Students who successfully complete the course will:

  • Know and understand the principles of doing research in social sciences.
  • Understand the theoretical and philosophical foundations of research in social sciences.
  • Understand the assessments behind selectins of research design and methods of data gathering and analysis.
  • Know about and be able to discern various research traditions and schools.
  • Have advanced knowledge about the strengths and weakness of various methods.


Students who successfully complete the course should be able to:

  • Participate in the methodology discourse in empirical social sciences.
  • Evaluate social science research.
  • Design and conduct research, i.e., be able to choose and implement an appropriate research design, including:
    • develop a problem statement and research questions
    • plan and justify an empirical research strategy to explore a problem
    • develop an analytical/theoretical framework
    • gather, process, and analyse empirical data using both qualitative and quantitative methods
    • critically assess and evaluate the uses empirical data in their own and other’s studies

General competence

Students who successfully complete the course should be able to:

  • Independently assess their own and others' empirical research using the methods covered in the course.
  • Critically assess the uses of social science research and data in private and public sectors, outside of academia.
  • Balance scientific principles and professional ideals with practical limitations and conditions in practical situations.
  • Research and write a readable and scientifically sound master thesis.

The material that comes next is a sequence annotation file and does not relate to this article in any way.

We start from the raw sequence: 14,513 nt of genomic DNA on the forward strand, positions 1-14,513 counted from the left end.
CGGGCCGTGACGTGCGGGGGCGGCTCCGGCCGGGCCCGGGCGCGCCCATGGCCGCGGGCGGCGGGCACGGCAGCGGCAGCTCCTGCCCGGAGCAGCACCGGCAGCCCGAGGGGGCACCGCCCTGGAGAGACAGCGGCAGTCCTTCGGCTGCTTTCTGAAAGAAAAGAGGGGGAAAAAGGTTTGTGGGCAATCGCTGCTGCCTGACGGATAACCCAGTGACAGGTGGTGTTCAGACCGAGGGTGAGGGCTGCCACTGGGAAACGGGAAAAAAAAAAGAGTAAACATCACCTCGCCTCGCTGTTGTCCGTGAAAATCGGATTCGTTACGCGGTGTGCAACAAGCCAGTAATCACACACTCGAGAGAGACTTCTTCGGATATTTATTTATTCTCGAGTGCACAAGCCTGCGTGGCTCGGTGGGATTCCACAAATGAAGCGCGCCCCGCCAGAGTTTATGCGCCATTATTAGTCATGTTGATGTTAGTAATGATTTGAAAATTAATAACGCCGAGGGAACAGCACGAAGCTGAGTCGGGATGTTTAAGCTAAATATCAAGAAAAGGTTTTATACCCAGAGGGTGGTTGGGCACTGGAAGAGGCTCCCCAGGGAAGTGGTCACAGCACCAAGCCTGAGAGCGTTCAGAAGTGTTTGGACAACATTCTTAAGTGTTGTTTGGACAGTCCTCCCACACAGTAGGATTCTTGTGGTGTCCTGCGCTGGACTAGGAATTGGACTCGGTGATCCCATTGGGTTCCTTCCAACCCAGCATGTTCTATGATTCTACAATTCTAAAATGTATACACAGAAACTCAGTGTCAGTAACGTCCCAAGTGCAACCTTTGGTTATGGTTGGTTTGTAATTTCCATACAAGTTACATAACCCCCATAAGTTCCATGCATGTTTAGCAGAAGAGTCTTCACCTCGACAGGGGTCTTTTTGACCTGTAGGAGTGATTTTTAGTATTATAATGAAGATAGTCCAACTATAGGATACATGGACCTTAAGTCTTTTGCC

Required prerequisite knowledge

MEE140 Philosophy of Science and Research Methods


Form of assessment Weight Duration Marks Aid
Portfolio assessment 1/1 Letter grades

Students on Master in Energy, Environment and Society shall submit all work in English. Students on Norwegian programs may choose to submit in English or a Scandinavian language.The folder consists of submissions covering the subject's three main themes. Two of the submissions are carried out in groups. One is carried out individually. Formal format-requirements are published on Canvas at the start of the course.The final folder counts for 100% of the grade. The two group submissions are weighted with 20% each. The individual submission is weighted 60%. If the folder is not passed, the folder must be handed in again the next time the course is taught. In the event of a documented valid absence, it is possible to postpone the submission deadline corresponding to the length of the absence, cf. regulations on studies and examinations at UiS.

Course teacher(s)

Course coordinator:

Liv Åsa-Maria Sunnercrantz

Course teacher:

Thomas Michael Sattich

Course teacher:

Torvald Øgaard

Head of Department:

Oluf Langhelle

Course teacher:

Oluf Langhelle

Method of work

Lectures, assignments, discussions, and group-work.

Overlapping courses

Course Reduction (SP)
Applied Social Science Research Methods (MEN185_1) 10

Open for

Energy, Environment and Society - Master's Degree Programme Societal Safety - Master's Degree Programme

Course assessment

There must be an early dialogue between the course coordinator, the student representative and the students. The purpose is feedback from the students for changes and adjustments in the course for the current semester.In addition, a digital course evaluation must be carried out at least every three years. Its purpose is to gather the students experiences with the course.